Friday, February 10, 2017

From A Paris Balcony by Ella Carey



Sarah is a practical, down to earth art curator. The death of her parents and the breakdown of her marriage dealt her a double whammy. Finding a letter in a closet of her late father's addressed by a famous courtesan to her great great grand father and the contents of the letter compels Sarah to set out on an adventure with very surprising results.


The story is romantic and far fetched, but it is set in beautiful surroundings. Told in two life times and hence two life lines it compares and contrasts the present with the past. Both have rich histories and combined with the setting of Paris and England they present a story that is extremely entertaining.
Highlighting the plight of women in 19th century Europe where being an aristocrat or rich did not help if you were a woman fighting for your rights to not just love but even to live. Husbands were able to do what they wished and despite being a woman of means, Louisa in our story had very little say in her life. First governed by the wishes of her brother, mother and society and then dictated by her husband she was doomed to a life of unhappiness. Sarah brought it to light and sought closure for her family by highlighting the truth of Louisa's apparent suicide. It was of no avail but it helped Sarah in her quest for the truth.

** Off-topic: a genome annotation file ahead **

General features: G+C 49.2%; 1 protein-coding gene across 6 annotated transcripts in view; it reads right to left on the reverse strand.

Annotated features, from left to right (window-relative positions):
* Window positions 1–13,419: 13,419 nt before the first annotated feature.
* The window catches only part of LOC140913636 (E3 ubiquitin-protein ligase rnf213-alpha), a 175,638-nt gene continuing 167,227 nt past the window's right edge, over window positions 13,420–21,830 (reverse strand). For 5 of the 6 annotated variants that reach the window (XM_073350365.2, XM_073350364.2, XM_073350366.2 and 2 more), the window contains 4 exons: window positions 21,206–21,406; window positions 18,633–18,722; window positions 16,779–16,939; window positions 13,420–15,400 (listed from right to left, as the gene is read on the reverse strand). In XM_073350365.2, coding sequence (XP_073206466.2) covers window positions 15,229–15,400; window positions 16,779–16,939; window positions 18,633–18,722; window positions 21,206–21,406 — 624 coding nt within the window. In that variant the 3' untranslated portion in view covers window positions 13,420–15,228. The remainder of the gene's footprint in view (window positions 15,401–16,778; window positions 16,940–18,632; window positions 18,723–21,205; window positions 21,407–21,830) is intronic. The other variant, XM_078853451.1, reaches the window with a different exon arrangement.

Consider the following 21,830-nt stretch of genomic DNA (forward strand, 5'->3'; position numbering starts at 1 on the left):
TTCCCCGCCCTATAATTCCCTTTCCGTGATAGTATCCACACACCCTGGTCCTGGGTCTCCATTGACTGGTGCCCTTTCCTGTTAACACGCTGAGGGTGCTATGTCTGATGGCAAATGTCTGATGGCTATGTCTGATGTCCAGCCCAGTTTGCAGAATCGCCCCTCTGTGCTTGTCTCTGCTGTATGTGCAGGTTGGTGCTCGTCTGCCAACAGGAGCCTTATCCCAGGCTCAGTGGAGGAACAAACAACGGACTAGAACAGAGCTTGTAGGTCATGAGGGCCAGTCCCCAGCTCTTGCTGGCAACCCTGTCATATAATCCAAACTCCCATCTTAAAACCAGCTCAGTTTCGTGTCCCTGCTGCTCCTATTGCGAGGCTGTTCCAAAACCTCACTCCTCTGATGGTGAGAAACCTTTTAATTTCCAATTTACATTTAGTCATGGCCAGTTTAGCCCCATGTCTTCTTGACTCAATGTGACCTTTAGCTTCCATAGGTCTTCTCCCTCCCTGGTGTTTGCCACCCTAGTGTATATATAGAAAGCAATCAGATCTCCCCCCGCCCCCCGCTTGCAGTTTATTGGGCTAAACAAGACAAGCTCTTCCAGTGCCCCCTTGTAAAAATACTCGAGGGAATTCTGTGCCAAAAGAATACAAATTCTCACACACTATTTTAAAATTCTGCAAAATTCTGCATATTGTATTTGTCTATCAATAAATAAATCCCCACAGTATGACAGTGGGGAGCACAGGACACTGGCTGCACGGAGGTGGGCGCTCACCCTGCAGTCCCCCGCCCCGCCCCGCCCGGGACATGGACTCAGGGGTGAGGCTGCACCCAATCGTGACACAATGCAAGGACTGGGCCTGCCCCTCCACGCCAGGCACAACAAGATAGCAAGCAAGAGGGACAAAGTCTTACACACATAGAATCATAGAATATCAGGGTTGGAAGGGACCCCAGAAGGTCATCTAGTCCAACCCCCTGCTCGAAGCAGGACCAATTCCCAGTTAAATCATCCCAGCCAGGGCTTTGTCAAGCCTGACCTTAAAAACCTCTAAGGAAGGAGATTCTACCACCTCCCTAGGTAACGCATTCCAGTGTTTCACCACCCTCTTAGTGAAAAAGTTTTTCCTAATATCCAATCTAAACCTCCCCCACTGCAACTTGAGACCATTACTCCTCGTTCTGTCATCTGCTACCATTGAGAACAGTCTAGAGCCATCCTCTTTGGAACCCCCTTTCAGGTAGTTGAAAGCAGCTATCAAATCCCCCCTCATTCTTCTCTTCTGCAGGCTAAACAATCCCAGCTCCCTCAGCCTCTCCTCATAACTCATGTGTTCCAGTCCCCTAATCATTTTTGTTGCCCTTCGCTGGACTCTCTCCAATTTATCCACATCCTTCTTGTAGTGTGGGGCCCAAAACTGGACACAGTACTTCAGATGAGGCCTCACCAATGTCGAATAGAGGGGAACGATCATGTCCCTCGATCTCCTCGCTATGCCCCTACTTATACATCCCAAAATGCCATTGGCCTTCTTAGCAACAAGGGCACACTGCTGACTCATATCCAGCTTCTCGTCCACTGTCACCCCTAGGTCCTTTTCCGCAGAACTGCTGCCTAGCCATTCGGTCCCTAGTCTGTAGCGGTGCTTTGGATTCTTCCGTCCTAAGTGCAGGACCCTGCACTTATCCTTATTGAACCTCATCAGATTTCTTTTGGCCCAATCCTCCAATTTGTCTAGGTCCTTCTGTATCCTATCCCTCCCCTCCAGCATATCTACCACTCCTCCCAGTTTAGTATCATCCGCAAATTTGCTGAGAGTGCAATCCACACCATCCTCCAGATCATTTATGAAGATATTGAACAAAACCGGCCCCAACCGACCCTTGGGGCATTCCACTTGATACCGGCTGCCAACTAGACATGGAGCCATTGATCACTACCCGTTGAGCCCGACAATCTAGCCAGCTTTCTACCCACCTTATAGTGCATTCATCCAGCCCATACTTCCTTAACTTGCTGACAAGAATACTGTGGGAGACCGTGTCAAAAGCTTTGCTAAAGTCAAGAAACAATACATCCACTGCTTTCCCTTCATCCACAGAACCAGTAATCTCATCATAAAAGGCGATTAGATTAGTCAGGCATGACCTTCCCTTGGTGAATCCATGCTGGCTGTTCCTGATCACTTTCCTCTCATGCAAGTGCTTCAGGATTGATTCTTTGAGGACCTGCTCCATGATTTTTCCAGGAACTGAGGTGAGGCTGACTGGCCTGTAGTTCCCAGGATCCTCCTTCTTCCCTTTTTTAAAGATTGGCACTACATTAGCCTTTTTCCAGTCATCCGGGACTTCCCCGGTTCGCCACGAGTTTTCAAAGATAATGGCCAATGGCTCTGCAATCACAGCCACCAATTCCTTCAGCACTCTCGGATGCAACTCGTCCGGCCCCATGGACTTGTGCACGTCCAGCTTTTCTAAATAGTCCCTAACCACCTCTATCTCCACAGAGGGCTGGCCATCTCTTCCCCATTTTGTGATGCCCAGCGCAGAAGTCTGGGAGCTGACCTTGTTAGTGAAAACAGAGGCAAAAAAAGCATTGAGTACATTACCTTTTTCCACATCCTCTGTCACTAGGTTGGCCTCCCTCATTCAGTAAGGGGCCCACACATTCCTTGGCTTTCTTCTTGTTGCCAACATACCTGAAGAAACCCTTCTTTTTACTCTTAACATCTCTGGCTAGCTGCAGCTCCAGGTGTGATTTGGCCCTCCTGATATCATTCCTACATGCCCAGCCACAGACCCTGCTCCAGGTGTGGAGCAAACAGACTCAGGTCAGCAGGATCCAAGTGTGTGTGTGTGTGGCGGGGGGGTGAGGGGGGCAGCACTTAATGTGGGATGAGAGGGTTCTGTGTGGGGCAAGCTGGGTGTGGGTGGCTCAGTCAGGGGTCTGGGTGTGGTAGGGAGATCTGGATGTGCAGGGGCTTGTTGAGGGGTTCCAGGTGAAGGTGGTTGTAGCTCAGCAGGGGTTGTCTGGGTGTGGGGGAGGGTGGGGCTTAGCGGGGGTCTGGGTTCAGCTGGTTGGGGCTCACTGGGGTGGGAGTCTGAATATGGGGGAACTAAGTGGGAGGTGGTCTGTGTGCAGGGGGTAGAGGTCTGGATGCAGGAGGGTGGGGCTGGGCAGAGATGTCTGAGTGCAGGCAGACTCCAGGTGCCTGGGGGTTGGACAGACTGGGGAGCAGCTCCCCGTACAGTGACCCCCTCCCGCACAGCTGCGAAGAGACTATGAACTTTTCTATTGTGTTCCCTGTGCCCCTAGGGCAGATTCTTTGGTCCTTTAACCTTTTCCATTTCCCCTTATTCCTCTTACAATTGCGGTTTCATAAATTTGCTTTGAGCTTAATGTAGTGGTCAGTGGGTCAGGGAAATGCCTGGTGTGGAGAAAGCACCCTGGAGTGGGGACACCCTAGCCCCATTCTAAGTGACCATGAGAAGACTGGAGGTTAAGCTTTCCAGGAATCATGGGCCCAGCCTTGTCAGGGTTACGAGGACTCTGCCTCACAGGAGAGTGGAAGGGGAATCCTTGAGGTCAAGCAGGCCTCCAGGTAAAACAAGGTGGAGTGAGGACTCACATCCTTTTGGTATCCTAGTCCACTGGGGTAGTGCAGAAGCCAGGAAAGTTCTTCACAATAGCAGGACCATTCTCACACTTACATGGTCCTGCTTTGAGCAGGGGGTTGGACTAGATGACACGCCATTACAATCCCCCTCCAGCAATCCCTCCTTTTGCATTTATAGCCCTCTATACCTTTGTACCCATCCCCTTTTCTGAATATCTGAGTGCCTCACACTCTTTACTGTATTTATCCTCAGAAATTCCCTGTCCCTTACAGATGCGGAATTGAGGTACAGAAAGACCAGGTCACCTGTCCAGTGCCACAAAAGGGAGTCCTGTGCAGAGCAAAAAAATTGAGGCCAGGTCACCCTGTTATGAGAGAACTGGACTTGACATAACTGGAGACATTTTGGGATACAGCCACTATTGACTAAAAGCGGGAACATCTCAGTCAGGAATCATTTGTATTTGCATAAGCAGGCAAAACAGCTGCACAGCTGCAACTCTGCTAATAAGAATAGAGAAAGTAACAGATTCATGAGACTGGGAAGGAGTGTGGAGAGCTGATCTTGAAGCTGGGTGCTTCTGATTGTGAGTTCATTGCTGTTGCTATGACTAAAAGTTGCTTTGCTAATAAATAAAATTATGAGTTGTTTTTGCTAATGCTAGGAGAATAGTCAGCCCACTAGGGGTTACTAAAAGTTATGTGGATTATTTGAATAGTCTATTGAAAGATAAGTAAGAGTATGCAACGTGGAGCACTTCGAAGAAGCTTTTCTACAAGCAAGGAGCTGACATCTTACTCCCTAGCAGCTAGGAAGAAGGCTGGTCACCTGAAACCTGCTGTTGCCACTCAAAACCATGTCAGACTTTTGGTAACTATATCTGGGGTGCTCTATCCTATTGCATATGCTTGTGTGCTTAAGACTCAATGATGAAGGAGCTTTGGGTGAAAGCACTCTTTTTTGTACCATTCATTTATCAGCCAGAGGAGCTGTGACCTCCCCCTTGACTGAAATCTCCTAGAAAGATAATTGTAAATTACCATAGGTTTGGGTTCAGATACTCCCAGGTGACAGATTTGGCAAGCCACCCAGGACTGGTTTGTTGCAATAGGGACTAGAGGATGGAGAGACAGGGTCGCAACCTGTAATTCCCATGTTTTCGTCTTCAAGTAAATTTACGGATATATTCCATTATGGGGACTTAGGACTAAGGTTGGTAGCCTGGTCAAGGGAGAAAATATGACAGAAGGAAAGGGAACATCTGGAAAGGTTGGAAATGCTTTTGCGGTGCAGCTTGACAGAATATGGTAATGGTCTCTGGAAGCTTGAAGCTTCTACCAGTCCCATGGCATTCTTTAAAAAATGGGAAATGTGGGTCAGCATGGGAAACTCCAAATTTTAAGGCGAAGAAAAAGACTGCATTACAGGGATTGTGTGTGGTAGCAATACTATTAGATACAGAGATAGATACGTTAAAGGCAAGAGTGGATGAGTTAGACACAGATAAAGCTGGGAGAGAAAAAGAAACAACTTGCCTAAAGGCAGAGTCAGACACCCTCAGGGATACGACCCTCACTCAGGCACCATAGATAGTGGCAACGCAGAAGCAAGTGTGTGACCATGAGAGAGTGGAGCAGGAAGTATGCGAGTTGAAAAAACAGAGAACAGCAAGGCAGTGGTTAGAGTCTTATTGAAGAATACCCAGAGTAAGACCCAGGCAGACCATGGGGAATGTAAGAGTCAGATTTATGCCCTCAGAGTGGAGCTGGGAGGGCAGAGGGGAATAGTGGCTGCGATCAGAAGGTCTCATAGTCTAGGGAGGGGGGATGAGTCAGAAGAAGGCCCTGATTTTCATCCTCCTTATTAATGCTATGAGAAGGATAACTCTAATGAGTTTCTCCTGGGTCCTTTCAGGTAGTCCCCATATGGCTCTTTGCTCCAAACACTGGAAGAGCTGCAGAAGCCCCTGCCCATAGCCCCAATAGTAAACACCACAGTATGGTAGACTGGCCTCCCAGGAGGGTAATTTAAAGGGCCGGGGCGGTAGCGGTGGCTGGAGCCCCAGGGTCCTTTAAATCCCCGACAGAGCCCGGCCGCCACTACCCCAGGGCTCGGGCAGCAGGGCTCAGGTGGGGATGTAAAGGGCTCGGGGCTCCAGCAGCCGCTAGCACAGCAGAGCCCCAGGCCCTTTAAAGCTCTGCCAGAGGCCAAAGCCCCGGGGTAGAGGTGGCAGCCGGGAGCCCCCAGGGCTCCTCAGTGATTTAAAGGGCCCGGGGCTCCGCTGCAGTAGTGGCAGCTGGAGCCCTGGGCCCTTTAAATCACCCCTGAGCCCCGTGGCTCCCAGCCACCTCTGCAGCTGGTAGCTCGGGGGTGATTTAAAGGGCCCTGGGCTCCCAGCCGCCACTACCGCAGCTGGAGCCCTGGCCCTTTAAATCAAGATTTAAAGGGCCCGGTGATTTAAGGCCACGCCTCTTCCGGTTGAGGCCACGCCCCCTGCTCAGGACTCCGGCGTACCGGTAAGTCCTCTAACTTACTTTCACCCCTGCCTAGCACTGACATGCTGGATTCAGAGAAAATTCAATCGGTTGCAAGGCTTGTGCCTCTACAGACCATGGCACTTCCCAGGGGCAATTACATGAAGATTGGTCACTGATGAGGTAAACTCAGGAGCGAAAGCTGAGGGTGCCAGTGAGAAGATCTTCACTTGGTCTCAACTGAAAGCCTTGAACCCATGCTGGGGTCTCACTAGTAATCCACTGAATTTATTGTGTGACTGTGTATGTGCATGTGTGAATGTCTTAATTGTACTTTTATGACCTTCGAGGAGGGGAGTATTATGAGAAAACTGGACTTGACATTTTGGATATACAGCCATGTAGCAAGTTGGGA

Idyllic in its content and very pleasant reading.

Sent to me by Netgalley courtesy of Lake Union Publishing,  for an unbiased review.












Monday, February 6, 2017

Two Days Gone by Randall Silvis




This was a mystery murder/thriller cum detective novel at its finest! A real page turner. One I had to finish in one go.